Ophthalmologist (retina specialist)
In the treatment phase, your retina specialist will perform regular eye tests to monitor changes in your vision, and they are usually in charge of performing your anti-VEGF treatment[vii].

Nurse
Nurses play a vital role in supporting your retinal specialist and enabling a seamless and comfortable treatment experience. They will check your details with you and, depending on which treatment you are on, provide you with anaesthetic eye drops. After these have had sufficient time to take effect, a healthcare professional will perform the treatment.

Additional services

Dispensing optician
Unlike an ophthalmologist or an optometrist, a dispensing optician is not trained to test vision. Rather, their role is to dispense and fit glasses and other optical aids, working from the prescriptions given by optometrists and ophthalmologists[x].

Wet AMD affects different people in different ways, and the symptoms can also change over time. This is why different people may need different optical aids, depending on the severity of their symptoms and stage of their disease. Some may find special glasses with high magnification and built-in prisms helpful.

At-home care
There are a number of organisations in the UK that offer home visits for people living with vision loss. These care plans are built around the needs of the individual and the support is most commonly provided by registered nurses. Please note, however, that these services may currently be affected.

For further information on the local services offered in your area, please contact Macular Society by visiting macularsociety.org or by calling them on 0300 3030 111 for support and information.

Emotional support
Coming to terms with your AMD diagnosis and learning to live with changing vision can feel scary and overwhelming. Remember that there are a number of support groups (including online groups) that can help to provide emotional support, tools and resources to help you take care of your emotional wellbeing. These services are available through the NHS and the private sector, as well as a number of national and local non-profit organisations.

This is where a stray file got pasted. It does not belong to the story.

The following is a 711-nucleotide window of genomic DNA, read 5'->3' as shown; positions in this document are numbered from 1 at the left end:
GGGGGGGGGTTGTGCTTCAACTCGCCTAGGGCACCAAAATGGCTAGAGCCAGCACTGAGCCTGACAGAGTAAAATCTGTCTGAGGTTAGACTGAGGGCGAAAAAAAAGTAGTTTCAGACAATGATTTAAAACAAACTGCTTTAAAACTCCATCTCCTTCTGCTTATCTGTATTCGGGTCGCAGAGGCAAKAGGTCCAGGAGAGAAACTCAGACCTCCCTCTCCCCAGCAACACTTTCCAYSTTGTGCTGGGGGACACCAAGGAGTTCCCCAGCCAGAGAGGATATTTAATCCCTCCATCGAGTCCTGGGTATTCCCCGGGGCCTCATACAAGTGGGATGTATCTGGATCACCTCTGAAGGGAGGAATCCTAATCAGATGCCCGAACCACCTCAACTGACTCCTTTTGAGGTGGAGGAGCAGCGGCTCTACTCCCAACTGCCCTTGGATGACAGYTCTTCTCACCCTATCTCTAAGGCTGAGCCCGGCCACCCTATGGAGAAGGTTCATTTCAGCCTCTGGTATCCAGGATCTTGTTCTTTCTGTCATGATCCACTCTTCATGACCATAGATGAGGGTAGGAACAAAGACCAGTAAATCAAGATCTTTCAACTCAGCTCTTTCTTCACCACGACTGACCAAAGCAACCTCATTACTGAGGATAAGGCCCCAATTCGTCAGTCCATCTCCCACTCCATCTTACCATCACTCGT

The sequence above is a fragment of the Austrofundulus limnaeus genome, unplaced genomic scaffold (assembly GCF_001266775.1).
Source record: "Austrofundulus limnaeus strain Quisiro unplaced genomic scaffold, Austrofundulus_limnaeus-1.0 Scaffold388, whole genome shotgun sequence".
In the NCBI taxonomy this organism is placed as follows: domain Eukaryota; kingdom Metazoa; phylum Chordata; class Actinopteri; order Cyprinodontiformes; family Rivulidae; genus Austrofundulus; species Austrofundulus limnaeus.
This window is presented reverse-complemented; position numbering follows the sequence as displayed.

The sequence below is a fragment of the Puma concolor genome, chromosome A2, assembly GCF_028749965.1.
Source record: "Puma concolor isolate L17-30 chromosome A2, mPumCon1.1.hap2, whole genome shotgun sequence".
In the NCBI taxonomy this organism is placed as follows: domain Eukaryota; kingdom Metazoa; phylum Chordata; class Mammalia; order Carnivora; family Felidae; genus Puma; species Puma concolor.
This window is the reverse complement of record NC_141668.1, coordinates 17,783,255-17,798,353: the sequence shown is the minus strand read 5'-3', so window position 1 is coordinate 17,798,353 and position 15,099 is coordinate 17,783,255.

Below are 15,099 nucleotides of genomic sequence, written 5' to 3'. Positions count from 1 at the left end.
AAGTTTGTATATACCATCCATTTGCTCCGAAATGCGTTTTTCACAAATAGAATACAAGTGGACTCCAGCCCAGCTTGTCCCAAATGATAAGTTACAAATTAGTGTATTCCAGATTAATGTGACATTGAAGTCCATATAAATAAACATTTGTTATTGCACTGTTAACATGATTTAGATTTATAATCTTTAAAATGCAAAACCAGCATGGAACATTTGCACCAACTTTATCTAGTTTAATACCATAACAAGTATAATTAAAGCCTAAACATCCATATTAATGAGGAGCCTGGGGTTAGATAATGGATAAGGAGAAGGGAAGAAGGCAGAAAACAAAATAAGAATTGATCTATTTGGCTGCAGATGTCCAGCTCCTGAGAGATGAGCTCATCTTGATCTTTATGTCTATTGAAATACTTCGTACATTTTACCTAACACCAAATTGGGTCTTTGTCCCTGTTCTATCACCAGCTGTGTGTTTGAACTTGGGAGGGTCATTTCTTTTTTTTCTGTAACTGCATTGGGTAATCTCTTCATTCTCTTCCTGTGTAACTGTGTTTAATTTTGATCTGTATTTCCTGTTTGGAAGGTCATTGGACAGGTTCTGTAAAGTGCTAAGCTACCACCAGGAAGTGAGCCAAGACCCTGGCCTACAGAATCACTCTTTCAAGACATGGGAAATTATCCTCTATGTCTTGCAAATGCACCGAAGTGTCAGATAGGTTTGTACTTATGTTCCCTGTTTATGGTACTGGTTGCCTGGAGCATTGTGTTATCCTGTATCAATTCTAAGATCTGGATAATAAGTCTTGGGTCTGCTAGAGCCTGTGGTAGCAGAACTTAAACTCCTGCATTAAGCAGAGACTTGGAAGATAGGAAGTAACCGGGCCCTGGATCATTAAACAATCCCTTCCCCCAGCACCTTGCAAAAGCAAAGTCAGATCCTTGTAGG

Some useful contacts and resources include:

Related Articles

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[i] Quartilho, A et al. Leading causes of certifiable visual loss in England and Wales during the year ending 31 March 2013. Eye vol. 30(4), 602-607. 2016.

[ii] Macular Society. Treatments. Available at: https://www.macularsociety.org/diagnosis-treatment/treatments/. Last accessed January 2021.

[iii] Owen CG, Jarrar Z, Wormald R, et al. The estimated prevalence and incidence of late stage age related macular degeneration in the UK. Br J Ophthalmol 2012;96:752-756.

[iv] RNIB. Don’t lose sight! Don’t delay! Perspectives on wet age-related macular degeneration (wet AMD) patient journey: RNIB campaign report. Available at: https://www.rnib.org.uk/sites/default/files/Don%27t%20lose%20sight%20don%27t%20delay%20Campaign%20report.pdf. Last accessed January 2021.

[v] Macular Society. Wet age-related macular degeneration. Available at: https://www.macularsociety.org/macular-disease/macular-conditions/wet-age-related-macular-degeneration/. Last accessed January 2021.

[vi] The Royal College of Ophthalmologists. What is an Ophthalmologist? Available at: https://www.rcophth.ac.uk/about/what-is-ophthalmology/what-is-an-ophthalmologist/. Last accessed January 2021.

[vii] American Society of Retina Specialists. What is a Retina Specialist? Available at: https://www.asrs.org/patients/what-is-a-retina-specialist. Last accessed January 2021.

[viii] Mayo Clinic. Wet Macular Degeneration – Diagnosis. Available at: https://www.mayoclinic.org/diseases-conditions/wet-macular-degeneration/diagnosis-treatment/drc-20351113 Last accessed January 2021.

[ix] RNIB. Eye Clinic Liaison Officers (ECLOs). Available at: https://www.rnib.org.uk/advice/eye-health/who-does-what/eclo. Last accessed January 2021.

[x] NHS. Visiting an optician. Available at: https://www.nhs.uk/using-the-nhs/nhs-services/opticians/visiting-an-optician/. Last accessed January 2021.